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Re: starship-design: Re: Quantum Gravity

> From: TLG.van.der.Linden@tip.nl (Timothy van der Linden)
> >But is the space-time topology as we now see it
> >THE SAME as the cellular automaton topology?
> I guess the article suggests that. However like Lee suggested, the cells 
> may be streched, something that I haven't seen in cellular automation.
I wonder what this stretching means for space quanta?
Can we "stretch" the energy quantum?

> (Indeed this doesn't change the speed of c locally.)
> I also wonder how one would incorporate effects like timedilation 
> into cellular automation.
I have no idea (yet ;-).

> Speaking about time... How does this ring-universe see time? Is it
> continuous or discrete too (like in cellular automation).
In the article time has been reported to be quantized too -
only then the "cellular automaton" vision and the Ca speed limit 
make sense.

> >May be our space-time topology is quite different thing
> >than that - it is only modeled
> >by possibly large & complex patterns of cell activity.
> >[But then, our lightspeed barrier c might be (much?) smaller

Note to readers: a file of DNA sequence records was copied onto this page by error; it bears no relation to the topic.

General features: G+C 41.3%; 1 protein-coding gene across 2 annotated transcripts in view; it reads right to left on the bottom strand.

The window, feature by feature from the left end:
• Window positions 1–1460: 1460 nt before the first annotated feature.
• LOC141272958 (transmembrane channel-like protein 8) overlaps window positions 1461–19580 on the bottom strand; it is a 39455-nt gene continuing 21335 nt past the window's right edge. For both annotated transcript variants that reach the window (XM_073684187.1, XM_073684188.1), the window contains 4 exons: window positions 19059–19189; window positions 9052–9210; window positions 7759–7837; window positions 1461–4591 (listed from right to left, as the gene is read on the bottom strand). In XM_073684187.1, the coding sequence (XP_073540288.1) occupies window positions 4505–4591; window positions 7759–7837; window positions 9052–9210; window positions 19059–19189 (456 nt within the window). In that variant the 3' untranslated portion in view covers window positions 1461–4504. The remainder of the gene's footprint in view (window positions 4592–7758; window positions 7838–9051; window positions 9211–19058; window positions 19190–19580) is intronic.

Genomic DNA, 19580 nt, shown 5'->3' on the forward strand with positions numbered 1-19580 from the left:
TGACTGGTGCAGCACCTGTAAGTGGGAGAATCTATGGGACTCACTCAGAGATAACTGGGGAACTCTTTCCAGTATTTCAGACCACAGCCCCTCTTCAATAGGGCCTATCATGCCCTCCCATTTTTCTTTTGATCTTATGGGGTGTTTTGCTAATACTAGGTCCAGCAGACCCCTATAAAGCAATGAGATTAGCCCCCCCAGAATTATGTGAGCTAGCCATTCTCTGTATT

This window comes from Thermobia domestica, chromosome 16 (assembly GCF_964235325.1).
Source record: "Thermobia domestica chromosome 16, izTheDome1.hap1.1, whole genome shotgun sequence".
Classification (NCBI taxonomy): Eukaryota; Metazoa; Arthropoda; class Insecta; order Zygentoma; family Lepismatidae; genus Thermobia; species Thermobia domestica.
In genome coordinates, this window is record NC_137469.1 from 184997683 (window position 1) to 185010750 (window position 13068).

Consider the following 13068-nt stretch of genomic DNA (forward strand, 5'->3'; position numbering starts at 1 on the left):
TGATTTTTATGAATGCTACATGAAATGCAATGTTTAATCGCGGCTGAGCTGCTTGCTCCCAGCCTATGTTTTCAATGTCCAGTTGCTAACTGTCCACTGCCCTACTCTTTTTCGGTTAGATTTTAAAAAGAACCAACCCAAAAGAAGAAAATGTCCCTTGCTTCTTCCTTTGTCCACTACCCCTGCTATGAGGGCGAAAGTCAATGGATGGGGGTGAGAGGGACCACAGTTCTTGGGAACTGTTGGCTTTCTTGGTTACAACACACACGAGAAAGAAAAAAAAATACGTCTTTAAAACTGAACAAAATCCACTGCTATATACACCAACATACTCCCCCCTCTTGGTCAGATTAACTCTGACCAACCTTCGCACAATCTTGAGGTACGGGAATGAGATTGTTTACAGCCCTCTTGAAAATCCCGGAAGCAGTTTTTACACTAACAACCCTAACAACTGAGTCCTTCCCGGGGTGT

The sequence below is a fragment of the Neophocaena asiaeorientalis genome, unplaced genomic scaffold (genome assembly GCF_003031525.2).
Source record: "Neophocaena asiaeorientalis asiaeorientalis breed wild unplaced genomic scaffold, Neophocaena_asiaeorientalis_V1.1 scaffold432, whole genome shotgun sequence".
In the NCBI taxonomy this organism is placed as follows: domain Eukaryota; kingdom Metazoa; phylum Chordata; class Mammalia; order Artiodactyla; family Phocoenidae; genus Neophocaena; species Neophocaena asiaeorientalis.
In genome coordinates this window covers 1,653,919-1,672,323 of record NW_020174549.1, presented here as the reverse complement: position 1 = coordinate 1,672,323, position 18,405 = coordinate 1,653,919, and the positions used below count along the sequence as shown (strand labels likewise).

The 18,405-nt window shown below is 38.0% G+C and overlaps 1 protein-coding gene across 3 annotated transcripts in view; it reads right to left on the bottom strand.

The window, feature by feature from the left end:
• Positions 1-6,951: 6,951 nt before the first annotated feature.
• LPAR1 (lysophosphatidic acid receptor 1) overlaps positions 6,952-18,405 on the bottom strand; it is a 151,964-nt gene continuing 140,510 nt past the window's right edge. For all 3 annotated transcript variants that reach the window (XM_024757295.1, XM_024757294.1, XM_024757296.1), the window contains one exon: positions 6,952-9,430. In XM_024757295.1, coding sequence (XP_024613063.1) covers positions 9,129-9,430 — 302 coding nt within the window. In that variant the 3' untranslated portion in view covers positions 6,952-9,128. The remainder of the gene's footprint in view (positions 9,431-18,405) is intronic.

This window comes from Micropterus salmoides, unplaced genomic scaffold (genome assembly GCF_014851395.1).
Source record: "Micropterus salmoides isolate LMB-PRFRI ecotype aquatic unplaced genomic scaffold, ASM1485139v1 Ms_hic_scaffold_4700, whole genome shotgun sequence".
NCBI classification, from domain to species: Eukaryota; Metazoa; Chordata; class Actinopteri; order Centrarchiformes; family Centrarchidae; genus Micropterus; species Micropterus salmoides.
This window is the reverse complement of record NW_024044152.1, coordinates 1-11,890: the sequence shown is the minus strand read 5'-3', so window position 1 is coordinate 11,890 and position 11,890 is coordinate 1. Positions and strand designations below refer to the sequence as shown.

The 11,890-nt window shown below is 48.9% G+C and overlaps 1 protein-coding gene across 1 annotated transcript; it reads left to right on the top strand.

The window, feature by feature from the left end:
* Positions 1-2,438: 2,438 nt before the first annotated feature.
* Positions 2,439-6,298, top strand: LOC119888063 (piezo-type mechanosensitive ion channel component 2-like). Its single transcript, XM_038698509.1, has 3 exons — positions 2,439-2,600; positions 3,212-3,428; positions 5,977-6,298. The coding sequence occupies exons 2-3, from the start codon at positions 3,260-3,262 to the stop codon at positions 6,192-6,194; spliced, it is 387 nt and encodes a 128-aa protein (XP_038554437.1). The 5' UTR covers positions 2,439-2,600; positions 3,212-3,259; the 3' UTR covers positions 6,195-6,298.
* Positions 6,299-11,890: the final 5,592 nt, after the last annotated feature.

> >than the cellular-automaton limit (say, Ca),
> >and FTL (but only up to Ca) may be possible by proper interaction
> >with the space-time-modeling patterns...]
> That too could be the case.
> >OK, if the levels of the cellular-automaton-modeling-computer
> >and of patterns of states of the cells are not appropriately isolated,
> >than of course you (*we*) can theoretically do anything with the system,
> >e.g. reprogram it completely so as all the laws of nature
> >will be quite different than now, or even switch the computer off
> >(Be Careful, Kyle... ;-).
> >I wonder if the Universe would not have been switched off already,
> >if that across-levels access were possible...  ;-)
> Maybe most mistakes will selfcontain. If you get uncontrolable mass/energy
> creation, you may create a blackhole which on its turn can loop ZPF around
> and separate the anomaly from the rest of the ZPF.
> Other errors may collapse to the lowest energy state (that of normal ZPF).
> Of course in local environments the effects are likely to be catastrophic.
Probably many will do, but would there bee a guarantee
that none can lead to switching off the entire computer?

But all this is a speculation much more far-fetched
than the wildest Kyle ideas, I am afraid... ;-)

-- Zenon